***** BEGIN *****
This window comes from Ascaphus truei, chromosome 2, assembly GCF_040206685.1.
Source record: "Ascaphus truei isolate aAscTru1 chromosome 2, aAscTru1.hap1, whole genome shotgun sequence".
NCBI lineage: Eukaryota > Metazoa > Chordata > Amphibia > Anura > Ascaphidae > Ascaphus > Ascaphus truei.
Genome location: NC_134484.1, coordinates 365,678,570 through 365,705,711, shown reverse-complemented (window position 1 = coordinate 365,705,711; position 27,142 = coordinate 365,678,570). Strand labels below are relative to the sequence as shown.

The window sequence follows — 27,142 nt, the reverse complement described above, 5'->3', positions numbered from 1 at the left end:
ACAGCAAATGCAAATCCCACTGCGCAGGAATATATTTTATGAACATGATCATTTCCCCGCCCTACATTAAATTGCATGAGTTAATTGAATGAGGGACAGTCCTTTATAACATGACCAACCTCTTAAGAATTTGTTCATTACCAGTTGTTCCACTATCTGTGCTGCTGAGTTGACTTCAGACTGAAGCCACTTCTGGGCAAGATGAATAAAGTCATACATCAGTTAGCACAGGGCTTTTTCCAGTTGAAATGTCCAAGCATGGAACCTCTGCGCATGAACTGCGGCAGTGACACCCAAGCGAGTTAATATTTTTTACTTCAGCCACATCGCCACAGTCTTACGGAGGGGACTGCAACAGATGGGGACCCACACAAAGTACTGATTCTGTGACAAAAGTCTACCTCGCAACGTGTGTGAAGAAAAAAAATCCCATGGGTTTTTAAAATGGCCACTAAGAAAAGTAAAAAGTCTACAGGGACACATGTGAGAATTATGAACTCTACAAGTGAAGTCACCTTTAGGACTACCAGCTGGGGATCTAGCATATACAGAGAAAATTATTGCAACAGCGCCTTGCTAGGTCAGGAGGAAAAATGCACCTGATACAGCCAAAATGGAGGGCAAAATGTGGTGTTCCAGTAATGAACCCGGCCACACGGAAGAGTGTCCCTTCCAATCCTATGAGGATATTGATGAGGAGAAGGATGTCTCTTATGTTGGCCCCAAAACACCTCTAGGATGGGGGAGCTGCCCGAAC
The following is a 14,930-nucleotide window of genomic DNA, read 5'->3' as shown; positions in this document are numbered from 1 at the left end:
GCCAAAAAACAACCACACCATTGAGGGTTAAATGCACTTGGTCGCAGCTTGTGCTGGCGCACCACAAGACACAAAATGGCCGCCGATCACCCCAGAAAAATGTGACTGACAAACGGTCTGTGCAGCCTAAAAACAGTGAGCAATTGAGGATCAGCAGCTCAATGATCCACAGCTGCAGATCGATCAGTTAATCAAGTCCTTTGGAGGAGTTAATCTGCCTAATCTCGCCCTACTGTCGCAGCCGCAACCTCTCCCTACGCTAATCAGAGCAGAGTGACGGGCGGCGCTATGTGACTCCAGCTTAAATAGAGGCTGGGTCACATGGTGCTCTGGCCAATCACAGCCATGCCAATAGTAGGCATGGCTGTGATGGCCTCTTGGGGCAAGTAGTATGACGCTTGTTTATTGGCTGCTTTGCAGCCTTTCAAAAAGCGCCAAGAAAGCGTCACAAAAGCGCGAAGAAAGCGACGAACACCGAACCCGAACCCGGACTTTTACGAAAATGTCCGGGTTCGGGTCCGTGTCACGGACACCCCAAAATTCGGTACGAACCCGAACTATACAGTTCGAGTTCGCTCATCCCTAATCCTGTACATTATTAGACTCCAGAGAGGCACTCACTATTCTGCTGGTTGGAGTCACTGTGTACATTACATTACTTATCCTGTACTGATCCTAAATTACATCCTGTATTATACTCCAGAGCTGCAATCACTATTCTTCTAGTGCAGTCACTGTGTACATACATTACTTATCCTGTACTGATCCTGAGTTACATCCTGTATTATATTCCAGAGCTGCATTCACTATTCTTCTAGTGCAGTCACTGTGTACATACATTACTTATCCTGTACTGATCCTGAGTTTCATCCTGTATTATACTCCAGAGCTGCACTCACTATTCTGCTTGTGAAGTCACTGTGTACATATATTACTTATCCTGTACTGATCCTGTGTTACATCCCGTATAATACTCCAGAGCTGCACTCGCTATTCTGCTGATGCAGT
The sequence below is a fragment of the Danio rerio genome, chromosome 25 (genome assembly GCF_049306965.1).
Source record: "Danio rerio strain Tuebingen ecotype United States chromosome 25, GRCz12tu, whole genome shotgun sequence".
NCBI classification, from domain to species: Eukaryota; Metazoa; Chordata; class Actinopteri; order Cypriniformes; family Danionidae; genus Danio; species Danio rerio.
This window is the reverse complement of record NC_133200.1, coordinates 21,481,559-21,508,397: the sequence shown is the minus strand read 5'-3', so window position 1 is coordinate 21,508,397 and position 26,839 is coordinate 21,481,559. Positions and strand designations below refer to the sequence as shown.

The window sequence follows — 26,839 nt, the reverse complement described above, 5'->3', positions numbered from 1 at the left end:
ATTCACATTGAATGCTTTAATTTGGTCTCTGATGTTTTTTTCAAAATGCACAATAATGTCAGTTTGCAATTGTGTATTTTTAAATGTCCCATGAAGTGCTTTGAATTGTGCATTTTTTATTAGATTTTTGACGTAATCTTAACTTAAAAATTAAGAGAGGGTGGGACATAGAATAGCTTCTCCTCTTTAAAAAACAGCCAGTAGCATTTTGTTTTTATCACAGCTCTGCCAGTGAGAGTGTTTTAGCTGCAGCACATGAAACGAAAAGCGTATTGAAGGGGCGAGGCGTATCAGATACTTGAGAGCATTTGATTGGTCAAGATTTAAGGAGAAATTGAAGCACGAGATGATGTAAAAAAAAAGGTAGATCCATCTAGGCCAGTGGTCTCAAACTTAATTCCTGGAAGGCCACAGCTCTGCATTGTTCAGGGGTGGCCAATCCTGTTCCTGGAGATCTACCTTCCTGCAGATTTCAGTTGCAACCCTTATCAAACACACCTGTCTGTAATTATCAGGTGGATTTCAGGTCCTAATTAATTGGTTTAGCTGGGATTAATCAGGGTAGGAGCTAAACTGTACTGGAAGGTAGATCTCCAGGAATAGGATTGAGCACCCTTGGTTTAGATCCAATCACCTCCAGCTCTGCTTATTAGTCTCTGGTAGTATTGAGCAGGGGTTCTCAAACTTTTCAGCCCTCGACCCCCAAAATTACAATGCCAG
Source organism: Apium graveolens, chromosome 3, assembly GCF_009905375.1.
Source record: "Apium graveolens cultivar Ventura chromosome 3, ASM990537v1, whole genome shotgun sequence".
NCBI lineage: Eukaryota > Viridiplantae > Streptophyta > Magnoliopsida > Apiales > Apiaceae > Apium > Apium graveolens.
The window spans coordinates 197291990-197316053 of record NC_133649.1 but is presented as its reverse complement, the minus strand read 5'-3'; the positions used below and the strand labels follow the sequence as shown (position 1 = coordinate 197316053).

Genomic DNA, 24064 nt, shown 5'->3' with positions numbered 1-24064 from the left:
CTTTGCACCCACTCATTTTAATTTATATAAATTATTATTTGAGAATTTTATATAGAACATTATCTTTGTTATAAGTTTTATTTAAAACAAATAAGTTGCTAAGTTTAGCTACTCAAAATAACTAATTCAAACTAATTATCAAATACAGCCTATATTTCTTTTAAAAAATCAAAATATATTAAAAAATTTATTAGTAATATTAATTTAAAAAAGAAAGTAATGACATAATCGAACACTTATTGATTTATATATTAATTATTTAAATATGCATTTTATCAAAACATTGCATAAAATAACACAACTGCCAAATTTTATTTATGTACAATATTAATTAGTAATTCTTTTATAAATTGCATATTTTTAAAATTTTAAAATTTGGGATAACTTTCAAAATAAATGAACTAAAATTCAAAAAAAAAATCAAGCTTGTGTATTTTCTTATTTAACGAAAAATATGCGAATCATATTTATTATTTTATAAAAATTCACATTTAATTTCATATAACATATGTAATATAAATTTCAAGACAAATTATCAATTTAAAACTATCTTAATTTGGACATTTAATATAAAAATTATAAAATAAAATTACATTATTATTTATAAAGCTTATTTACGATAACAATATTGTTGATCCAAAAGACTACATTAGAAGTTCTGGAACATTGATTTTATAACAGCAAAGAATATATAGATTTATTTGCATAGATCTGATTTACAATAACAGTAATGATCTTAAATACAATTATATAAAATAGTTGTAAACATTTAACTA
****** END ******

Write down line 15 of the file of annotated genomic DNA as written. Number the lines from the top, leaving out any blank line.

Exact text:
Source organism: Apium graveolens, chromosome 3, assembly GCF_009905375.1.